Is the 6 core/16gb/512SSD/D700 overkill for what I need?

Discussion in 'Mac Pro' started by richard371, Jan 19, 2014.

  1. richard371 macrumors 68000

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    Feb 1, 2008
    #1
    Currently I am looking to run VMware Fusion with several VMs at a time such as Exchange 2010, server 2008R2 as a domain controller, DHCP server and a win 7 and win 8 clients. Im going to be taking online training that requires me to build many lab environments of Windows VMs etc. As far as games I will be playing Xplane 10. I will also do some photoshop and maybe FCP. I want to be able to add memory down the road if I run even more VMs at a time. I will be using the Thunderbolt 27" at first until Apple comes out with an equivalent 4K model.

    Ive been going back and forth over what config to get. Some recommend a top of the line iMac but I prefer not to be stuck with the current iMac monitor.

    With my student discount it comes to 4500 with the above specs. Based on my research this config is the best bang for the buck and should carry me 3-4 years. I can always add ram and external SSD drive later if needed.

    Thanks.
     
  2. johngwheeler macrumors 6502

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    Dec 30, 2010
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    I come from a land down-under...
    #2
    Think about 3rd party memory upgrade

    I've been looking at the nMP for a similar use case - running a number of development VMs.

    It sounds like you want to run at least 4-5 Windows VMs, including a couple of clients. You should *just about* be OK with 16GB, but I would consider getting a 3rd party memory upgrade to 32GB (or 64GB down the line). If you do this it will be cheaper to get the base 4-core /12GB, and upgrade the CPU/GPU leaving the minimal memory. You can then upgrade the memory via a third party (OWC will give you some cash back for your original Apple RAM).

    One thing I have found is that VM performance really nosedives once they are pressured for RAM; you want to avoid overcommitting RAM (i.e. don't assign more total RAM to your VMs than you have physical memory).

    CPU should be fine - VMWare recommends starting with a single vCPU and only adding additional vCPUs once you VM CPU usage get over 70%. With a 6-core nMP you will have 12 hardware threads, so 12 vCPUs (VMWare maps 1 vCPU to 1 thread on Intel Xeon). If your CPU usage is low, you can overcommit vCPUs without too much impact. I would recommend leaving at least one complete core for the host machine (OS X), which would limit you to 10 vCPUs without overcommitment.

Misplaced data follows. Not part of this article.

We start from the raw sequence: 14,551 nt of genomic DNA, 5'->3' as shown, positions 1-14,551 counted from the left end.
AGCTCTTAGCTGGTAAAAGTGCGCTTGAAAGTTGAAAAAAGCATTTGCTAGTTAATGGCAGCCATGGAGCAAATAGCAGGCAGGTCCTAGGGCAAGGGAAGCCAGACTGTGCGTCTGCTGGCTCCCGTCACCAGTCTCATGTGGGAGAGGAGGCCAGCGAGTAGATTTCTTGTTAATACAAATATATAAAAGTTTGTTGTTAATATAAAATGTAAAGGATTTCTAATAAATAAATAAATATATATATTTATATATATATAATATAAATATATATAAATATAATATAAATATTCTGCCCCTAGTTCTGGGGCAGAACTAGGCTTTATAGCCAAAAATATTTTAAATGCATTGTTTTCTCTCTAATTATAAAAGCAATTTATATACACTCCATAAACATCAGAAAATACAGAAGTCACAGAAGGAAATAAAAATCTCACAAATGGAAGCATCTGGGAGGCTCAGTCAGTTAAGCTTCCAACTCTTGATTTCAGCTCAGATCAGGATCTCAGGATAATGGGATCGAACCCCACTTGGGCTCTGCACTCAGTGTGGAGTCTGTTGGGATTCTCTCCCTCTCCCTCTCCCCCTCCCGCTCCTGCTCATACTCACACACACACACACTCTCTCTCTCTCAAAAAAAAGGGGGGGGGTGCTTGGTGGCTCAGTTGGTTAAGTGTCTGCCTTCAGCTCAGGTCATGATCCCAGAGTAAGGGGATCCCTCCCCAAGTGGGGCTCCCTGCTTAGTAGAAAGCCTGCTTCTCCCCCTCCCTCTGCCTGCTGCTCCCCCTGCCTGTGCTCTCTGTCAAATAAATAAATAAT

Keep your VM virtual disks on the internal SSD if possible, or extend to an external SSD array; this will make a big difference to your VM performance. Avoid HDDs.

    In order of importance, in my experience, VMs need: 1) sufficient memory 2) fast disk I/O 3) CPU resources.

    You really don't need a D700 for running server-side VMs, but maybe your FCP & XPlane use justify it!
     
  3. richard371 thread starter macrumors 68000

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    Feb 1, 2008
    #3
    Thanks. That sounds about right. Ill prob pop out one of the 4's and replace it with a 3rd party 16GB later on when I need it giving me 28 If I go with the base 12GB with the same specs ill save $80 so may do that.

    Yea I don't really need the D700 but I hear it will help with FCP and Xplane as I really want to crank everything up visually.

     
  4. michael_aos macrumors 6502

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    Jan 26, 2004
    #4
    I have the 6-core / 512GB / D500's & 32GB RAM.

    I'm happy enough with it, but if I had it to do over again I would definitely look harder at the 4-core, 1TB, and OWC RAM. I still don't know what video card I would pick if I had gone with that config.
     
  5. mjohnson1212 macrumors member

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    Nov 15, 2007
    #5
    It doesn't look like you can mix and match the 16 gig modules with the smaller ones because they are RDIMMS:

    From the apple support website:

    "Make sure that the memory you plan to use is compatible with your system. The Mac Pro supports both unbuffered UDIMMs and registered RDIMMs, but it is important not to mix these types of memory. DIMMs which are not properly installed or do not meet the system requirements may affect system performance or not be recognized by the system."
     
  6. richard371 thread starter macrumors 68000

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    #6
    What about 8GB modules with the 4GB ones?
     
  7. mjohnson1212 macrumors member

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    Nov 15, 2007
    #7
    They should work together since they are both UDIMMs.

    The support docs don't actually say it will or won't work. It only says you will get the best performance with 4 of the same size dimms.

    http://support.apple.com/kb/HT6064
     
  8. richard371 thread starter macrumors 68000

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    Feb 1, 2008
    #8
    Annoying that they use 4X4 instead of 2X8 on the 16GB model. i wonder how much the performance is reduced by mixing sizes?

     
  9. mjohnson1212 macrumors member

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    Nov 15, 2007
    #9
    They went with 4x4 because memory is quad-channel so you loose performance if you only have 2 dimms.